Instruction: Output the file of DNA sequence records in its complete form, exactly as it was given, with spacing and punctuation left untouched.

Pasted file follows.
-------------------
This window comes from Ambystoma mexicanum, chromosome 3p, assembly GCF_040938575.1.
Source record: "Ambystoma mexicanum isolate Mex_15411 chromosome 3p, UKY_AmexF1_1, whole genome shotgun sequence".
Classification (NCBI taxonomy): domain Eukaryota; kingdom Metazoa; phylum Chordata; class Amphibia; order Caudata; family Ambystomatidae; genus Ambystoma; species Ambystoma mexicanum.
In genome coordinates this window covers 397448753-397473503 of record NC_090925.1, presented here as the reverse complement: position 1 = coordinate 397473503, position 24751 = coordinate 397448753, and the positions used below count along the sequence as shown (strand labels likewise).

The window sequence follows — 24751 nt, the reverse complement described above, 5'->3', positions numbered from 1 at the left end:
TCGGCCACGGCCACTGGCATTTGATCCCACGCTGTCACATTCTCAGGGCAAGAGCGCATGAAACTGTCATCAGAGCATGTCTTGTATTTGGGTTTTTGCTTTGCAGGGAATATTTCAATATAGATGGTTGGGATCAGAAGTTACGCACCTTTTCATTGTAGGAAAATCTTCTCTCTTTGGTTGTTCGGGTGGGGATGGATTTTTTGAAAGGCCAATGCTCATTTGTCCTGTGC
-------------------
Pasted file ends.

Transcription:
This window comes from Ambystoma mexicanum, chromosome 3p, assembly GCF_040938575.1.
Source record: "Ambystoma mexicanum isolate Mex_15411 chromosome 3p, UKY_AmexF1_1, whole genome shotgun sequence".
Classification (NCBI taxonomy): domain Eukaryota; kingdom Metazoa; phylum Chordata; class Amphibia; order Caudata; family Ambystomatidae; genus Ambystoma; species Ambystoma mexicanum.
In genome coordinates this window covers 397448753-397473503 of record NC_090925.1, presented here as the reverse complement: position 1 = coordinate 397473503, position 24751 = coordinate 397448753, and the positions used below count along the sequence as shown (strand labels likewise).

The window sequence follows — 24751 nt, the reverse complement described above, 5'->3', positions numbered from 1 at the left end:
TCGGCCACGGCCACTGGCATTTGATCCCACGCTGTCACATTCTCAGGGCAAGAGCGCATGAAACTGTCATCAGAGCATGTCTTGTATTTGGGTTTTTGCTTTGCAGGGAATATTTCAATATAGATGGTTGGGATCAGAAGTTACGCACCTTTTCATTGTAGGAAAATCTTCTCTCTTTGGTTGTTCGGGTGGGGATGGATTTTTTGAAAGGCCAATGCTCATTTGTCCTGTGC